A record-setting X-ray microscopy experiment may have ushered in a new era for nanoscale imaging. Working at the U.S. Department of Energy (DOE)’s Lawrence Berkeley National Laboratory (Berkeley Lab), a collaboration of researchers used low energy or “soft” X-rays to image structures only five nanometers in size.
Using ptychography, a coherent diffractive imaging technique based on high-performance scanning transmission X-ray microscopy (STXM), the collaboration was able to map the chemical composition of lithium iron phosphate nanocrystals after partial dilithiation. The results yielded important new insights into a material of high interest for electrochemical energy storage.
“We have developed diffractive imaging methods capable of achieving a spatial resolution that cannot be matched by conventional imaging schemes,” says David Shapiro, a physicist with the ALS. “We are now entering a stage in which our X-ray microscopes are no longer limited by our optics and we can image at nearly the wavelength of our X-ray light.”
Shapiro is the lead and corresponding author of a paper reporting this research in Nature Photonics. The paper is titled “Chemical composition mapping with nanometer resolution by soft X-ray microscopy.”
In ptychography (pronounced tie-cog-raphee), acombination of multiple coherent diffraction measurements is used to obtain 2D or 3D maps of micron-sized objects with high resolution and sensitivity.
Because of the sensitivity of soft x-rays to electronic states, ptychography can be used to image chemical phase transformations and the mechanical consequences of those transformations that a material undergoes.
“Until this work, however, the spatial resolution of ptychographic microscopes did not surpass that of the best conventional systems using X-ray zone plate lenses,” says Howard Padmore, leader of the Experimental Systems Group at the ALS and a co-author of the Nature Photonics paper. “The problem stemmed from the fact that ptychography was primarily developed on hard X-ray sources using simple pinhole optics for illumination. This resulted in a low scattering cross-section and low coherent intensity at the sample, which meant that exposure times had to be extremely long, and that mechanical and illumination stabilities were not good enough for high resolution.”
Key to the success of Shapiro, and his collaborators were the use of soft X-rays which have wavelengths ranging between 1 to 10 nm, and a special algorithm that eliminated the effect of all incoherent background signals. Ptychography measurements were recorded with the STXM instruments at ALS beamline 11.0.2, which uses an undulator x-ray source, and ALS beamline 220.127.116.11, which uses a bending magnet source.
A coherent soft X-ray beam would be focused onto a sample and scanned in 40 nm increments. Diffraction data would then be recorded on an X-ray CCD (charge-coupled device) that allowed reconstruction of the sample to very high spatial resolution.
“Throughout the ptychography scans, we maintained the sample and focusing optic in relative alignment using an interferometric feedback system with a precision comparable to the wavelength of the X-ray illumination,” Shapiro says.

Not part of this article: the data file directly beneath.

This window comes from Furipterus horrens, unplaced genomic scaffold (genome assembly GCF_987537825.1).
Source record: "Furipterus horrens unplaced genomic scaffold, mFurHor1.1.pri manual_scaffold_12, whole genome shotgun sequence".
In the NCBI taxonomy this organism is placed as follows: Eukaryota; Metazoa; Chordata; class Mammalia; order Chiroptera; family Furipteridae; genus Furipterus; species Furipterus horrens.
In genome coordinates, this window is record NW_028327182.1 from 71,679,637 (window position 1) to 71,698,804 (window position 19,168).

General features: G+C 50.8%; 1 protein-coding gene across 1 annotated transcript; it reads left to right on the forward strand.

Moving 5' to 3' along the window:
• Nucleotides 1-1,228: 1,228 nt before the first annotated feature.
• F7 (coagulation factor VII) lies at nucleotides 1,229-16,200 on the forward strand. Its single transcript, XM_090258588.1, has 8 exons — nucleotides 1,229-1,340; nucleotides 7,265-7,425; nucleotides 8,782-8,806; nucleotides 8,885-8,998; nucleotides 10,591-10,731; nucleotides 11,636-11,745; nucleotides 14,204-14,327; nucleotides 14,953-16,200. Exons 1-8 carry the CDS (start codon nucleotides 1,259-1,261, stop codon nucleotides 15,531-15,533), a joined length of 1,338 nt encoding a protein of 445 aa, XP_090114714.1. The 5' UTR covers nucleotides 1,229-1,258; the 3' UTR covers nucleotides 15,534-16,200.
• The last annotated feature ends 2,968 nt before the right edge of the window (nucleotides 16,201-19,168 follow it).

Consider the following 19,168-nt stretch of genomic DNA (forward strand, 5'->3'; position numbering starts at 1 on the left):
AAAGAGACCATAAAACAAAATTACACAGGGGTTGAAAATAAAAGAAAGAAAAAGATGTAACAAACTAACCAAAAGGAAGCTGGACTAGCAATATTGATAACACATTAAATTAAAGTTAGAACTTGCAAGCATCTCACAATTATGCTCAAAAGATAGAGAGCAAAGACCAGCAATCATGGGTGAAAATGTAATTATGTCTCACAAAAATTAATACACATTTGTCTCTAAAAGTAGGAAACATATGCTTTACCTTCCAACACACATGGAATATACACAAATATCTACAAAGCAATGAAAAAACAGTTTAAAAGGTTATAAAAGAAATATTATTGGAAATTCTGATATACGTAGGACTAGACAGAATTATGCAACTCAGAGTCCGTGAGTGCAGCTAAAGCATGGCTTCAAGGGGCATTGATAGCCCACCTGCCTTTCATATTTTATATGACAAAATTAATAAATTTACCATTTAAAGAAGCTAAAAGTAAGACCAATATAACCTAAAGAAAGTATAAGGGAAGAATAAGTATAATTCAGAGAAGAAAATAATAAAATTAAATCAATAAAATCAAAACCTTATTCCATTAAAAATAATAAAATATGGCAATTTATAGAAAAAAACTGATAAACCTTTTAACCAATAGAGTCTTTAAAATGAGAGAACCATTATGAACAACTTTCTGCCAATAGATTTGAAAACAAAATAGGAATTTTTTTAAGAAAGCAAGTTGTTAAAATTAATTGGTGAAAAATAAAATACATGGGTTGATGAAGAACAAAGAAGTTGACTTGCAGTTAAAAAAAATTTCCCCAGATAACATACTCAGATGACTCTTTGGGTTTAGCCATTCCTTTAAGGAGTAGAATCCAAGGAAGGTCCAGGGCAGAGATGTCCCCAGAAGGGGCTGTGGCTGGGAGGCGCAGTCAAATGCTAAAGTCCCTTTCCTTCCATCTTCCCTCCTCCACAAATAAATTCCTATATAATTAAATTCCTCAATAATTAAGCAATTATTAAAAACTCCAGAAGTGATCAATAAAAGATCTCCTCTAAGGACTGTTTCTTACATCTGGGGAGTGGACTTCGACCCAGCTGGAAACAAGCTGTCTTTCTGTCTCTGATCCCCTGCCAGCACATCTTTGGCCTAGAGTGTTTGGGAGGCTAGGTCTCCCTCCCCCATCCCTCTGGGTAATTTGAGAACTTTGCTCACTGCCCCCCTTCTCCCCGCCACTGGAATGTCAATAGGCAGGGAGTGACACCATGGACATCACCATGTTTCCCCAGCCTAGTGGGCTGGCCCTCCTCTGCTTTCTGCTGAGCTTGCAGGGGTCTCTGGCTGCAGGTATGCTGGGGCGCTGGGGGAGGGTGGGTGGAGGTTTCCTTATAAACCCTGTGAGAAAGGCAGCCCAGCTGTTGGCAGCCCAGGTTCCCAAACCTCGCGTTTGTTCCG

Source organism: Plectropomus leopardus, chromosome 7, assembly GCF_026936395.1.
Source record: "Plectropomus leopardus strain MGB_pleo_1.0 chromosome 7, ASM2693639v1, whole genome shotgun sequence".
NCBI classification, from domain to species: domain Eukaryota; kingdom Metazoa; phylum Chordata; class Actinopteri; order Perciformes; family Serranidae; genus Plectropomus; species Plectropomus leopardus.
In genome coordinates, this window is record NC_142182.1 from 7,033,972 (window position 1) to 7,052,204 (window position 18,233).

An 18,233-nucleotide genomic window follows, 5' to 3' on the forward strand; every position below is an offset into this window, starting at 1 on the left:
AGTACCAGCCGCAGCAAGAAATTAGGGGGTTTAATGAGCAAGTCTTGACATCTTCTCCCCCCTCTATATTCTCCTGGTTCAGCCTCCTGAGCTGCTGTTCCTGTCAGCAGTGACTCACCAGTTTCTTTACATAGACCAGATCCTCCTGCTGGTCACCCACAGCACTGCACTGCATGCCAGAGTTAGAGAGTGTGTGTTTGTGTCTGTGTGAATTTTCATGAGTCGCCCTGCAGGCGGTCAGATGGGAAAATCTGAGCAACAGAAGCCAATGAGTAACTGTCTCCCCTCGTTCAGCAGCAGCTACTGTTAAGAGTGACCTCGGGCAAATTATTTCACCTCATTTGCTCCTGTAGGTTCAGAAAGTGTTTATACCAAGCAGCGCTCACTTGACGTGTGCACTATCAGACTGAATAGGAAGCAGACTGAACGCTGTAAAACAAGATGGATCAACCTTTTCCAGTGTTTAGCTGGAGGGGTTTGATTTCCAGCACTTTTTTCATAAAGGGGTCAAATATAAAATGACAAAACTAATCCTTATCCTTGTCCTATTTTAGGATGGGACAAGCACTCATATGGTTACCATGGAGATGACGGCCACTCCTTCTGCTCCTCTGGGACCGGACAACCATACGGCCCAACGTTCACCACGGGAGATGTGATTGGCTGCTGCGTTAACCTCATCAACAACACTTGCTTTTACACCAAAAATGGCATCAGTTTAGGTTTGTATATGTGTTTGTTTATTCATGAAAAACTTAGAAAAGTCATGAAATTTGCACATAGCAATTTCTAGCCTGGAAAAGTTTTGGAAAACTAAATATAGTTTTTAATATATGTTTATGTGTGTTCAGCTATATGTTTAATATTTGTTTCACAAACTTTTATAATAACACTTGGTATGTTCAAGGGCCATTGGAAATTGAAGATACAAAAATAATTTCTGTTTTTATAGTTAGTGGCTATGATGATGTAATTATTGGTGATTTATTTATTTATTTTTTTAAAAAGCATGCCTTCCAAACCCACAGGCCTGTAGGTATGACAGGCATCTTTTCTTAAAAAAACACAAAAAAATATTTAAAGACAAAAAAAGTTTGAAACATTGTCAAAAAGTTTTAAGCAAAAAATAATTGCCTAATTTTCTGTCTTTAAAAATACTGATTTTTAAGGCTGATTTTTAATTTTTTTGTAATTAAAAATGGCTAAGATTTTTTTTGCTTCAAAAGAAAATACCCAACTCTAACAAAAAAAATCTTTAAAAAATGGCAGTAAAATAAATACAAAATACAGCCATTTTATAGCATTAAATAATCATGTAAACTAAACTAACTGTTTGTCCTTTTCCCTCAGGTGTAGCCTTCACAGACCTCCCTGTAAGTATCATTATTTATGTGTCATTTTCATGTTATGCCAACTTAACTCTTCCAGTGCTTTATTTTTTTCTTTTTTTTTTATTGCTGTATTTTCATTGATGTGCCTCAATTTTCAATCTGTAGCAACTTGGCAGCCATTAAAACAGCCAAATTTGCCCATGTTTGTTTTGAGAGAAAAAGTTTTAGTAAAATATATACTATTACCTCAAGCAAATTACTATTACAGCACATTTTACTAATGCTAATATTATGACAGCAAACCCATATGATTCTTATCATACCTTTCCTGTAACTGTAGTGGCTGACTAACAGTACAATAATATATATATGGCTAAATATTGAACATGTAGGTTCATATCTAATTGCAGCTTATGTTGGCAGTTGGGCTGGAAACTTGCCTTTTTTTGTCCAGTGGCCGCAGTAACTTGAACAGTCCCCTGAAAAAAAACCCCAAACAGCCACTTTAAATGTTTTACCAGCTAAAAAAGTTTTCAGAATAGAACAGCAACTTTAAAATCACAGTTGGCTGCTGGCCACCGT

Lithium iron phosphate is widely studied for its use as a cathode material in rechargeable lithium-ion batteries. In using their ptychography technique to map the chemical composition of lithium iron phosphate crystals, Shapiro and his collaborators found a strong correlation between structural defects and chemical phase propagation.
“Surface cracking in these crystals was expected,” Shapiro says, “but there is no other means of visualizing the correlation of those cracks with chemical composition at these scales. The ability to visualize the coupling of the kinetics of a phase transformation with the mechanical consequences is critical to designing materials with ultimate durability.”
Shapiro and his colleagues have already begun applying their ptychography technique to the study of catalytic and magnetic films, magnetotactic bacteria, polymer blends and green cements.
For the chemical mapping of lithium iron phosphate they used the STXM instrument at ALS beamline 18.104.22.168 which required up to 800 milliseconds of exposure to the X-ray beam for each scan. Next year, they anticipate using a new ALS beamline called COSMIC (COherent Scattering and MICroscopy), which will feature a high brightness undulator x-ray source coupled to new high-frame-rate CCD sensors that will cut beam exposure times to only a few milliseconds and provide spatial resolution at the wavelength of the radiation.
“If visible light microscopes could only achieve a resolution that was 50 times the wavelength of visible light, we would not be able to see most single celled organisms,” Shapiro says. “Where would the life sciences be with such a limitation? We are now approaching the point where we will have X-ray microscopes of comparable quality to today’s visible light instruments for the study of nanomaterials.”
Co-authoring the Nature Photonics paper in addition to Shapiro and Padmore were Young-Sang Yu, Tolek Tyliszczak, Jordi Cabana, Rich Celestre, Weilun Chao, David Kilcoyne, Stefano Marchesini, Tony Warwick and Lee Yang of Berkeley Lab; Konstantin Kaznatcheev of Brookhaven National Laboratory; Shirley Meng of the University of San Diego; and Filipe Maia of Uppsala University in Sweden.
This research was primarily supported by the DOE Office of Science.
Filed Under: Materials • advanced